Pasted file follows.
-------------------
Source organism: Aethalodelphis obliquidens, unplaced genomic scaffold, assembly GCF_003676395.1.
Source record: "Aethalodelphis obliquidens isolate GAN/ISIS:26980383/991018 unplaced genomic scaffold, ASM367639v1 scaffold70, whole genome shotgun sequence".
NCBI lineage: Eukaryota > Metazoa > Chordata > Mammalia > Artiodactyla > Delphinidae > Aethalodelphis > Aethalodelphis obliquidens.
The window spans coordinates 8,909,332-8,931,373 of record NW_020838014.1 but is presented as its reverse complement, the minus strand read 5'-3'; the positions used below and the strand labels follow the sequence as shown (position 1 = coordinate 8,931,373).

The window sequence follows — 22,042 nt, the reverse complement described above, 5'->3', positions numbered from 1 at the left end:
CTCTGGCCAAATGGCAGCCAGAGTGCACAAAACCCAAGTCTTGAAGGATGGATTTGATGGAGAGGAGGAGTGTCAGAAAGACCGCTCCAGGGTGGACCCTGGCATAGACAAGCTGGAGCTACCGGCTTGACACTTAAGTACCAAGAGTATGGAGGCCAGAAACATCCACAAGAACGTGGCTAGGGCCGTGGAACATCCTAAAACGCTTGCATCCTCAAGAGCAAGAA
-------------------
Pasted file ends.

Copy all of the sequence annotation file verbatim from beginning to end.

Source organism: Aethalodelphis obliquidens, unplaced genomic scaffold, assembly GCF_003676395.1.
Source record: "Aethalodelphis obliquidens isolate GAN/ISIS:26980383/991018 unplaced genomic scaffold, ASM367639v1 scaffold70, whole genome shotgun sequence".
NCBI lineage: Eukaryota > Metazoa > Chordata > Mammalia > Artiodactyla > Delphinidae > Aethalodelphis > Aethalodelphis obliquidens.
The window spans coordinates 8,909,332-8,931,373 of record NW_020838014.1 but is presented as its reverse complement, the minus strand read 5'-3'; the positions used below and the strand labels follow the sequence as shown (position 1 = coordinate 8,931,373).

The window sequence follows — 22,042 nt, the reverse complement described above, 5'->3', positions numbered from 1 at the left end:
CTCTGGCCAAATGGCAGCCAGAGTGCACAAAACCCAAGTCTTGAAGGATGGATTTGATGGAGAGGAGGAGTGTCAGAAAGACCGCTCCAGGGTGGACCCTGGCATAGACAAGCTGGAGCTACCGGCTTGACACTTAAGTACCAAGAGTATGGAGGCCAGAAACATCCACAAGAACGTGGCTAGGGCCGTGGAACATCCTAAAACGCTTGCATCCTCAAGAGCAAGAA